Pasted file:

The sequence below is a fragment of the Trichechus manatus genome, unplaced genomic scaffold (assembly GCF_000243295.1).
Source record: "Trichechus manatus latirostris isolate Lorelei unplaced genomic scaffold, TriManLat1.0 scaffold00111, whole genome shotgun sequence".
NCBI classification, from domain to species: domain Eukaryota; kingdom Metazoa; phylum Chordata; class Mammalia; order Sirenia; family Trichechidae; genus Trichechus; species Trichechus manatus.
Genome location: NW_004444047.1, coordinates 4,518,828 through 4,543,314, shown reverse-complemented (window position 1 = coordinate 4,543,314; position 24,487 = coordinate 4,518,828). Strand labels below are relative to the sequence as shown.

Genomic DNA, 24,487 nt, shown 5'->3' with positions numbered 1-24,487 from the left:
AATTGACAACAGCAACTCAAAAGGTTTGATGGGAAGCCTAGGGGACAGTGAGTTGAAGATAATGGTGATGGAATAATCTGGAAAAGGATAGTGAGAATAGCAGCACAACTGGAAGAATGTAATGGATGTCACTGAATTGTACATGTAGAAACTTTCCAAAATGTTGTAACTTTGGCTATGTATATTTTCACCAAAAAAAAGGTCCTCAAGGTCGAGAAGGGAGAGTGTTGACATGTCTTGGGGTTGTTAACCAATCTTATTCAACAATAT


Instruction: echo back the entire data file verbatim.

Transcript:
The sequence below is a fragment of the Trichechus manatus genome, unplaced genomic scaffold (assembly GCF_000243295.1).
Source record: "Trichechus manatus latirostris isolate Lorelei unplaced genomic scaffold, TriManLat1.0 scaffold00111, whole genome shotgun sequence".
NCBI classification, from domain to species: domain Eukaryota; kingdom Metazoa; phylum Chordata; class Mammalia; order Sirenia; family Trichechidae; genus Trichechus; species Trichechus manatus.
Genome location: NW_004444047.1, coordinates 4,518,828 through 4,543,314, shown reverse-complemented (window position 1 = coordinate 4,543,314; position 24,487 = coordinate 4,518,828). Strand labels below are relative to the sequence as shown.

Genomic DNA, 24,487 nt, shown 5'->3' with positions numbered 1-24,487 from the left:
AATTGACAACAGCAACTCAAAAGGTTTGATGGGAAGCCTAGGGGACAGTGAGTTGAAGATAATGGTGATGGAATAATCTGGAAAAGGATAGTGAGAATAGCAGCACAACTGGAAGAATGTAATGGATGTCACTGAATTGTACATGTAGAAACTTTCCAAAATGTTGTAACTTTGGCTATGTATATTTTCACCAAAAAAAAGGTCCTCAAGGTCGAGAAGGGAGAGTGTTGACATGTCTTGGGGTTGTTAACCAATCTTATTCAACAATAT